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I was thinking about Abel's advice to read the masters, when I got an idea. Many people claim that reading the old masters (Euclid, Archimedes, Newton, Euler, Gauss, Lagrange, and so on) is not a good idea today, because modern mathematics has vastly simplified their ideas and moved on so much that it is useless to read old books for actually gaining knowledge in the relevent branches. However, this isn't necessarily true, because (or so I think) once a branch of mathematics is cast into its final form (including notations, etc.), it doesn't usually change very much.

There are many examples.

Euclid's Elements - Euclidean geometry is still the same.

Euler's Calculus Trilogy (His Introductio, Differential, and Integral calculus books) - calculus as taught in schools is still very much the same, including notations. In fact, Andre Weil even recommended that students would be better off studying precalculus using Euler's Introductio (which Euler intended as a precalculus book, i.e. intro to his two calculus volumes).

Gauss's Disquisitiones Arithmeticae - Still the best introduction to elementary number theory in my opinion. Recommended by Alan Baker (fields medal winner) in his "concise introduction to number theory" (and also recommended in his expanded version: "comprehensive course in number theory", showing that his views hadn't changed on this point) as being the best introduction to elementary number theory.

Lagrange's Mechanique Analytique - still the best exposition of Lagrangian mechanics.

The list can go on, the point being that old books which give an exposition of a topic in modern notation are still the best works to consult to learn that branch of mathematics. Why go to Burton when you can go straight to the master, Gauss, who was there in the battlefield himself, and knows the landscape of elementary number theory (I will not say modern number theory, since most of it was either not invented or in the process of being invented then) better than probably anyone else who ever lived. Why go to Stewart's Calculus, when you can go straight to the analysis incarnate himself, Euler?

To avoid people getting the wrong idea, I must emphasize that books where the subject in question was either in its infancy, or still being developed (e.g. Newton's Treatise on Fluxions - definitely not possible to use for learning "school calculus"), can only be consulted out of curiosity, and should not be recommended for learning the subject.

tl;dr: Once a branch of mathematics is cast into its final form (including notations, etc.), it doesn't change very much. With this assumption, it should be possible to learn at least the earlier branches of mathematics by going straight to the masters. Gauss for elementary number theory, Euler for calculus, Lagrange for lagrangian mechanics, Euclid for euclidean geometry, Newton for the elementary mechanics (or at least "elementary mechanics for the ambitious student who wants to learn elementary mechanics straight from the horse's mouth"). What do you think of this idea?

I look forward to hearing your thoughts!

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closed as primarily opinion-based by Aloizio Macedo, Rory Daulton, user186473, hardmath, drhab Jan 2 '16 at 16:34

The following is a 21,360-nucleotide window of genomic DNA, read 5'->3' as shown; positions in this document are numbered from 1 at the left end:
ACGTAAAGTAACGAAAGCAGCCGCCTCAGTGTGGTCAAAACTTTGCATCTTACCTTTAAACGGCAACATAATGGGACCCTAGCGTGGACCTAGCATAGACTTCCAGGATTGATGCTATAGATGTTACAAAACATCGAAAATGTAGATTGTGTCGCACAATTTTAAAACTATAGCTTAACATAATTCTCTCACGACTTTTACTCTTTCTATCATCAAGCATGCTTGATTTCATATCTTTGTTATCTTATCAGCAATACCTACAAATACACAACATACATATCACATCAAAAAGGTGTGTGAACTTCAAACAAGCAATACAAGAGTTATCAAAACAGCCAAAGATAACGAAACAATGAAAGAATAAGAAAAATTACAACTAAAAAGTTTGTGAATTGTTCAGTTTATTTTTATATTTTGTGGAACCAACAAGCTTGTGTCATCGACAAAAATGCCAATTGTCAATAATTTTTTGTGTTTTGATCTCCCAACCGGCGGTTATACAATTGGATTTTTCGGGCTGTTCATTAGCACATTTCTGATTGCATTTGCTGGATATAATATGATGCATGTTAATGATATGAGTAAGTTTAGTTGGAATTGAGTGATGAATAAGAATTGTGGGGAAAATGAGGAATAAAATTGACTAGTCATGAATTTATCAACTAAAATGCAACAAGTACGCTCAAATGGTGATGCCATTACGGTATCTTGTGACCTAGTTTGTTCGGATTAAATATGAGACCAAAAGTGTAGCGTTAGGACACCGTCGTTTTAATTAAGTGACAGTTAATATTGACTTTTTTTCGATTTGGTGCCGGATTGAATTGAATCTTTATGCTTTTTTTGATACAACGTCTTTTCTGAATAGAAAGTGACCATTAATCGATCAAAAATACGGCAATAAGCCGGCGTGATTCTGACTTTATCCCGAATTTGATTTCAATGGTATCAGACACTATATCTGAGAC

Many good questions generate some degree of opinion based on expert experience, but answers to this question will tend to be almost entirely based on opinions, rather than facts, references, or specific expertise. If this question can be reworded to fit the rules in the help center, please edit the question.

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    $\begingroup$ This question seems to broad and opinion-based for this site. Could you narrow it down and make it more straightforward? $\endgroup$ – Rory Daulton Jan 2 '16 at 16:07
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The notion that Euclidean geometry is "still the same" is a bit naive. A pass through Moise's book "Elementary Geometry from an Advanced Standpoint" will convince you of this. In particular, modern Euclidean geometry relies pretty solidly on the notion of measure -- the length of a line, the measure of an angle -- rather than on ideas of proportion as an abstract way of comparing things. This modern approach allows one to use algebraic methods to prove many things more easily.

In much the same way, learning projective geometry from Hartshorne's little book shows you the connections between various geometric things (Fano's Axiom, for instance, or Pappus' Theorem) and the underlying algebraic properties of an algebraic entity $F$ that's associated to a (rich enough) projective geometry (e.g., for geometries that satisfy Pappus' Theorem, the associated $F$ might have a commutative multiplication operation, although I may be misremembering this -- it might be that the operation is associative). You can read a lot of early but well-developed projective geometry texts that will not tell you about this because the formal notions of abstract algebra hadn't yet been developed.

I'm definitely keen on reading older texts, but there's a lot to be said for modern "revisionist" views as well. I'd prefer to read Milnor and Stasheff's Characteristic Classes to anything Whitney wrote, despite my huge admiration for Witney's work on sphere bundles (and almost anything else, too!).

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    $\begingroup$ I stand by my claim that I would prefer to read Milnor and Stasheff rather than Whitney. But I bow to your superior knowledge. I probably don't know which one led me to greater understanding. $\endgroup$ – John Hughes Jan 3 '16 at 21:57

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